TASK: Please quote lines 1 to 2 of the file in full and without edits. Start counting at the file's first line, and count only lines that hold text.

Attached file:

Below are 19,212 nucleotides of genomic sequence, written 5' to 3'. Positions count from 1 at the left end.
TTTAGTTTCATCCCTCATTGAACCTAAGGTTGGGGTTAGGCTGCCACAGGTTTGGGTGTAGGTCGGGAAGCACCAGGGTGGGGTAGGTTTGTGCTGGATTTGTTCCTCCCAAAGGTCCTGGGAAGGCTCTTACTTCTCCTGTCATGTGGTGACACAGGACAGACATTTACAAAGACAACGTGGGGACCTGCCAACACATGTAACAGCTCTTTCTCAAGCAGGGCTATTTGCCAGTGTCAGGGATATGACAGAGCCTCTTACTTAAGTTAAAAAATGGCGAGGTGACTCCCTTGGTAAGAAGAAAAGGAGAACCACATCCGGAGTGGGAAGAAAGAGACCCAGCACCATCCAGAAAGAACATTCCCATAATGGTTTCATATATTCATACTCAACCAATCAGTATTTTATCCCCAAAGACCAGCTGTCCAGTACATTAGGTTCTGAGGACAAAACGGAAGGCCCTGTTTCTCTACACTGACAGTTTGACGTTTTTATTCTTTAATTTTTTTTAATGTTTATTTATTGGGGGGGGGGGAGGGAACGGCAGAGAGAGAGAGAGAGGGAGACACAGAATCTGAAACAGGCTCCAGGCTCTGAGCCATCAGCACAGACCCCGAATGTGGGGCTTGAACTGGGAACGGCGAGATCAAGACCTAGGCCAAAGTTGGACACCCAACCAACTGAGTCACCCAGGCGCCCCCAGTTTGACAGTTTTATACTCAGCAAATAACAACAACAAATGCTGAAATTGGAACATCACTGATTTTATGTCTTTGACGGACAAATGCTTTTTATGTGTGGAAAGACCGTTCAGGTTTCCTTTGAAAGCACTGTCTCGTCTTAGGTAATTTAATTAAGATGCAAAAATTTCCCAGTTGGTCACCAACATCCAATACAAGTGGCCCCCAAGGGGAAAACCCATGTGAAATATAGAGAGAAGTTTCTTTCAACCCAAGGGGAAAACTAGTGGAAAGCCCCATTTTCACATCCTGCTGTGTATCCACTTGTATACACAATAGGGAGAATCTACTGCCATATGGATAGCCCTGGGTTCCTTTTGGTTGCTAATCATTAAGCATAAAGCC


Below are 19,212 nucleotides of genomic sequence, written 5' to 3'. Positions count from 1 at the left end.
TTTAGTTTCATCCCTCATTGAACCTAAGGTTGGGGTTAGGCTGCCACAGGTTTGGGTGTAGGTCGGGAAGCACCAGGGTGGGGTAGGTTTGTGCTGGATTTGTTCCTCCCAAAGGTCCTGGGAAGGCTCTTACTTCTCCTGTCATGTGGTGACACAGGACAGACATTTACAAAGACAACGTGGGGACCTGCCAACACATGTAACAGCTCTTTCTCAAGCAGGGCTATTTGCCAGTGTCAGGGATATGACAGAGCCTCTTACTTAAGTTAAAAAATGGCGAGGTGACTCCCTTGGTAAGAAGAAAAGGAGAACCACATCCGGAGTGGGAAGAAAGAGACCCAGCACCATCCAGAAAGAACATTCCCATAATGGTTTCATATATTCATACTCAACCAATCAGTATTTTATCCCCAAAGACCAGCTGTCCAGTACATTAGGTTCTGAGGACAAAACGGAAGGCCCTGTTTCTCTACACTGACAGTTTGACGTTTTTATTCTTTAATTTTTTTTAATGTTTATTTATTGGGGGGGGGGGAGGGAACGGCAGAGAGAGAGAGAGAGGGAGACACAGAATCTGAAACAGGCTCCAGGCTCTGAGCCATCAGCACAGACCCCGAATGTGGGGCTTGAACTGGGAACGGCGAGATCAAGACCTAGGCCAAAGTTGGACACCCAACCAACTGAGTCACCCAGGCGCCCCCAGTTTGACAGTTTTATACTCAGCAAATAACAACAACAAATGCTGAAATTGGAACATCACTGATTTTATGTCTTTGACGGACAAATGCTTTTTATGTGTGGAAAGACCGTTCAGGTTTCCTTTGAAAGCACTGTCTCGTCTTAGGTAATTTAATTAAGATGCAAAAATTTCCCAGTTGGTCACCAACATCCAATACAAGTGGCCCCCAAGGGGAAAACCCATGTGAAATATAGAGAGAAGTTTCTTTCAACCCAAGGGGAAAACTAGTGGAAAGCCCCATTTTCACATCCTGCTGTGTATCCACTTGTATACACAATAGGGAGAATCTACTGCCATATGGATAGCCCTGGGTTCCTTTTGGTTGCTAATCATTAAGCATAAAGCC